Tuesday, May 24, 2011

I Interview Playwrights Part 358: Alex Lewin





Alex Lewin

Hometown: A couple of suburbs in Bergen County, NJ (my dad commuted across the George Washington Bridge), and then, after the age of 13, various locales in the 310 area code of Los Angeles. I was born in Suffern, NY. All of which means I don’t really think of myself as having a hometown.

Current Town: New York City.

Q:  What are you working on now?

A:  A two-character, one-scene play called The Interview, about a 30-something, gay, aspiring filmmaker — sort of a member of today’s creative class — who is volunteering to be a “big brother” and is going through the screening process. As you might guess, I’ve been through this, and the extensive interview, which I knew was going to be personal and probing, surprised even me. They want to make sure any volunteer is a) psychologically stable, and b) not a child molester, and I was fascinated by the strategies they employ to gauge those things, and also by the interviewer’s agility in departing from the questionnaire when necessary. The play imagines an interview like the one I went through, but with an interviewer who happens to be having the worst day of her life, and an interviewee who happens to have some sexual proclivities that he can’t really hide (and doesn’t feel he should have to hide) from his interlocutor.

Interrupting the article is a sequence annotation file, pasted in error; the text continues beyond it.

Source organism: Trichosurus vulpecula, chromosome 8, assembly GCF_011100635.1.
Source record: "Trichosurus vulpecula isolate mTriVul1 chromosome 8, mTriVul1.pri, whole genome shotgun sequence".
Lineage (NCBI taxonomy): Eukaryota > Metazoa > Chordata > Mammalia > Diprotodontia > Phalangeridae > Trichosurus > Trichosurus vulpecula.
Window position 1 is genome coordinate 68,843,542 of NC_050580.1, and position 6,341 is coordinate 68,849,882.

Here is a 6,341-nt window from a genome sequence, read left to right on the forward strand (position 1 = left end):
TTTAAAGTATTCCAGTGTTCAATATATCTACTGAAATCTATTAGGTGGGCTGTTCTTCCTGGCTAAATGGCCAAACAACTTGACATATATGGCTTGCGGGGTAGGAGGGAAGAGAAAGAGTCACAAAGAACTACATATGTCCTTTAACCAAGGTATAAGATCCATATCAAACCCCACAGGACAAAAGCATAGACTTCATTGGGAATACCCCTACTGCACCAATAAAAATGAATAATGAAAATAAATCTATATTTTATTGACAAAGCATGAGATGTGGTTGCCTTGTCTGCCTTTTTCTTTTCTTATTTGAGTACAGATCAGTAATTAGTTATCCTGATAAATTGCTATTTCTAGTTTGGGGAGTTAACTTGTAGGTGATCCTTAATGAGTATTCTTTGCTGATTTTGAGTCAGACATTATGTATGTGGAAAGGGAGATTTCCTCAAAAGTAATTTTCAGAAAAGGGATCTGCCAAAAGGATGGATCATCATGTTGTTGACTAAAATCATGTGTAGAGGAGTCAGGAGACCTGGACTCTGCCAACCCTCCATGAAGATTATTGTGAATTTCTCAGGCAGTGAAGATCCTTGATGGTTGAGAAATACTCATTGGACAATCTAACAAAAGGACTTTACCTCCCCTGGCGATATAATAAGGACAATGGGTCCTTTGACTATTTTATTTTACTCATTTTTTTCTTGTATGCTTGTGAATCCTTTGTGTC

I’m also writing a screenplay called The Impostor, which is inspired by the Ghanian journalist Anas Aremeyaw Anas, who is something of a chameleon/master of disguise. He goes “undercover” inside weapons smuggling rackets, or corrupt government agencies, and then exposes them in his newspaper — and nobody knows what he really looks like. In my story a journalist like Anas goes inside a high-class Washington, D.C., brothel, masquerading as a (female) prostitute. I jokingly pitch it as All the President’s Men meets Tootsie.